It was dark outside. There was a loud noise and sirens. I remember being carried by my Mom down the street to Wendy Court. There was a bright spot, huge flames and firetrucks. I was not yet 5. The flames appeared to be all over a garage. I heard the adults talking and what my child brain put together was a guy was working on a car and it burst into flames. He was killed.
I’m not sure how much time passed from the garage event to this next one, but I walked to this one. There were only sirens and I walked down the street to Mr. and Mrs. Brooks house with my Mom. My Dad was a volunteer fireman. There was a lot of smoke. I saw them bring the barrel of a dryer out Mrs. Brooks’ side door and douse something black inside. Then I remember seeing them lead Mrs. Brooks out looking very unlike the Mrs. Brooks who made us blueberry pancakes. I did not see Mr. Brooks anywhere.
We moved to the new house not long after this event and I don’t think I ever saw the Brookses again.
This left me with the idea that things can and did burst into flame. A fear of things like ovens, dryers and cars bursting into flame still haunts me today. It made cooking problematic. The broiler was the most troubling. Five hundred degrees! But as I cooked more and more in the oven and on the barbecue my fear lessened. Now I use the broiler all the time. It is a great way to cook steaks when you can’t barbecue.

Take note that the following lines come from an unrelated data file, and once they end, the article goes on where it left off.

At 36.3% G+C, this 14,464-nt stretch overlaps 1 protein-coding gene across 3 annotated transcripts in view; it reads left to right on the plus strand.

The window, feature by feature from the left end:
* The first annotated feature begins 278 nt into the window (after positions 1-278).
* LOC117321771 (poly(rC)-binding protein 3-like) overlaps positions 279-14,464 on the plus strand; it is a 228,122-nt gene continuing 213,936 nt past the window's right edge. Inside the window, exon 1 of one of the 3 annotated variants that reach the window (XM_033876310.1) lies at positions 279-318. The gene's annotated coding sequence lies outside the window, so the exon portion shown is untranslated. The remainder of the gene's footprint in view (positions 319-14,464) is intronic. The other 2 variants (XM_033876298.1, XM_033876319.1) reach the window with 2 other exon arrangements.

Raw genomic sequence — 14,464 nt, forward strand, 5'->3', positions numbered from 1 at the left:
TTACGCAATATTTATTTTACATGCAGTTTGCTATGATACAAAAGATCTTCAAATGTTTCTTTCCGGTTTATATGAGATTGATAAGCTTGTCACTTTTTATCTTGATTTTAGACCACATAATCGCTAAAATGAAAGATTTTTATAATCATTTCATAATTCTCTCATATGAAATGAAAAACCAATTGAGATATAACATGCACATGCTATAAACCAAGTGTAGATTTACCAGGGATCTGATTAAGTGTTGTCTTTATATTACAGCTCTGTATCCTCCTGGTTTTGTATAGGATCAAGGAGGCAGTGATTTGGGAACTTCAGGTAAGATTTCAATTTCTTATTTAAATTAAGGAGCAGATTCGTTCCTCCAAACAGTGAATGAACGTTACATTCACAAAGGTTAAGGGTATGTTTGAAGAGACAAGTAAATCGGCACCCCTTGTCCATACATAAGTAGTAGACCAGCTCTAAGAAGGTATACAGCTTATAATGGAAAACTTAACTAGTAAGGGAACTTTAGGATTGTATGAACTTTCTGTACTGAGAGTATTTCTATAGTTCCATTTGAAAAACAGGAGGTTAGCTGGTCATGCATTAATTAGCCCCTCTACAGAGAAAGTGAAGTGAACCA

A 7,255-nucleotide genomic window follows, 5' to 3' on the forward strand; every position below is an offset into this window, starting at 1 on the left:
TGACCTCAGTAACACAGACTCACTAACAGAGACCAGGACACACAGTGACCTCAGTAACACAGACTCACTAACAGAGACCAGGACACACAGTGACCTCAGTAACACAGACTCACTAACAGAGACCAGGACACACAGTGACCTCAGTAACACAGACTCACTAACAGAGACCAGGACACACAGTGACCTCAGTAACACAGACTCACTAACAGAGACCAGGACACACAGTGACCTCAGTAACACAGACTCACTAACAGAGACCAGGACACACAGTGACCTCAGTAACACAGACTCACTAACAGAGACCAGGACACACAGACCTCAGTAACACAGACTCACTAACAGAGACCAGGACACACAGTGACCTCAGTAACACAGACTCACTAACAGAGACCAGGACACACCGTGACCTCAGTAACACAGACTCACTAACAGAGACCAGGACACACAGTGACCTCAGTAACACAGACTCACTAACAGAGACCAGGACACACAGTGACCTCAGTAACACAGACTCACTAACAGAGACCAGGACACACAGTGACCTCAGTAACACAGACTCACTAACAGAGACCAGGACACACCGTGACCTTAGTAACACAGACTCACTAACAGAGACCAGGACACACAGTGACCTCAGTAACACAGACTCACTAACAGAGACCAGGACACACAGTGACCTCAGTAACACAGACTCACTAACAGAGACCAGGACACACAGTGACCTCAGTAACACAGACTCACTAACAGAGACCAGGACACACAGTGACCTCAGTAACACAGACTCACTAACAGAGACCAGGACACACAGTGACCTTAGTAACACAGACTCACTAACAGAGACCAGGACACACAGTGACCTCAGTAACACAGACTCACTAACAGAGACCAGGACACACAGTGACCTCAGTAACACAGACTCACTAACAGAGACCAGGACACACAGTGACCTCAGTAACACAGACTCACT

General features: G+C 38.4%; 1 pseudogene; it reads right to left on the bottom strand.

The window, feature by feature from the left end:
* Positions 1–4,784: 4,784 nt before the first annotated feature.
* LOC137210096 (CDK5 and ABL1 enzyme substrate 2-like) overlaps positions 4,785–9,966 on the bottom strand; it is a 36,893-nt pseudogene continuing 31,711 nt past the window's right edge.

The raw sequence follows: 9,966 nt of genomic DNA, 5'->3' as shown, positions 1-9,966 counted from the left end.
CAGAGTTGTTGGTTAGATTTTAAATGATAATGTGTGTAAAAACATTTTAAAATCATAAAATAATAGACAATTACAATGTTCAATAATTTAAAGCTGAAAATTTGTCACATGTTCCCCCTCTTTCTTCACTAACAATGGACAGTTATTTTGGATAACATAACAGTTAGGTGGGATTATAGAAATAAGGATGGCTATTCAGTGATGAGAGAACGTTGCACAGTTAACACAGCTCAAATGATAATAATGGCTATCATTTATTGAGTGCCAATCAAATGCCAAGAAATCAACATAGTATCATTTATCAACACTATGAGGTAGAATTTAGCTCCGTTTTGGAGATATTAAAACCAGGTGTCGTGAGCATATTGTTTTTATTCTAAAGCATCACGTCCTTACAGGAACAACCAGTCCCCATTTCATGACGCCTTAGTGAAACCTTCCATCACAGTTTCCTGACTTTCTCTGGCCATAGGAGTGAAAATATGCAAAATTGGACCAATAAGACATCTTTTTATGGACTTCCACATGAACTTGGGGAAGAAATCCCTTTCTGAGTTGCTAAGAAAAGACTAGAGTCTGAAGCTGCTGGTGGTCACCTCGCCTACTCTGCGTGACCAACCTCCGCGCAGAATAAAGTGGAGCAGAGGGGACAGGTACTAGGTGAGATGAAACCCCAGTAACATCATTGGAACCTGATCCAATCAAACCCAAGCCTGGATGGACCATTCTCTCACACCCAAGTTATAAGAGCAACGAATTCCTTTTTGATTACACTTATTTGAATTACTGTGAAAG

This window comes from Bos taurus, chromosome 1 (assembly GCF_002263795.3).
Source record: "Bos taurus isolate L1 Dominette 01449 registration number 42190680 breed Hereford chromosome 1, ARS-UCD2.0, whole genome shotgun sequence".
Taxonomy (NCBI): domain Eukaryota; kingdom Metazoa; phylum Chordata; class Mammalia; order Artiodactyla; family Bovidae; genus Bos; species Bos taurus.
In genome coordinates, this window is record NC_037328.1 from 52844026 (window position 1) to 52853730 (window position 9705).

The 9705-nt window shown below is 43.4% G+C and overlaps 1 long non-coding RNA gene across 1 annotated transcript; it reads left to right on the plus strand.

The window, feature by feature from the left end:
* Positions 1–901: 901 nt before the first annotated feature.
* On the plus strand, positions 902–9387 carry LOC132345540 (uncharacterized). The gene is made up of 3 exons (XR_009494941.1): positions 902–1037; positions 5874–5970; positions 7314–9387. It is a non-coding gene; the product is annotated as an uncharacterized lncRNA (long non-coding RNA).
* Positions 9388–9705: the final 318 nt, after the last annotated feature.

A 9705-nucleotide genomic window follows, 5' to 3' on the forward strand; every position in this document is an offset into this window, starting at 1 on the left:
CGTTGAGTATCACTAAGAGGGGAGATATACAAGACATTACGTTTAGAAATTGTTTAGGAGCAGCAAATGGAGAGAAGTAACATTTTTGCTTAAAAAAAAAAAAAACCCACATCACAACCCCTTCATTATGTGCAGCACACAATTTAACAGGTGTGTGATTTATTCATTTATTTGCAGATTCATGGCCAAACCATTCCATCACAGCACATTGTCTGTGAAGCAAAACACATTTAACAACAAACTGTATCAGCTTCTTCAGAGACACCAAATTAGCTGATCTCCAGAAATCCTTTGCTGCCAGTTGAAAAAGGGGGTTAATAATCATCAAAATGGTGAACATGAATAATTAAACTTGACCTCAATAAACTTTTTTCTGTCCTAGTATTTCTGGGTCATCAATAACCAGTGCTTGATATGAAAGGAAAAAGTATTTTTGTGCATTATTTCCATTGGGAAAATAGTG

The key to a good steak starts at the meat counter. You want to get a good cut with little white lines of fat running through it. The flavor is in the fat. Watch out for the clear white gristle. My preference is for rib steaks. They have several names, rib-eye, club steak, Delmonico etc., and are characterized by a swirl pattern and a tail. If I can’t find them, I will go with a strip steak or New York Strip. Porterhouse is to big and I don’t like t-bones, but they could be used if you like. 1/2 to 3/4 an inch is the best cooking thickness. Continue reading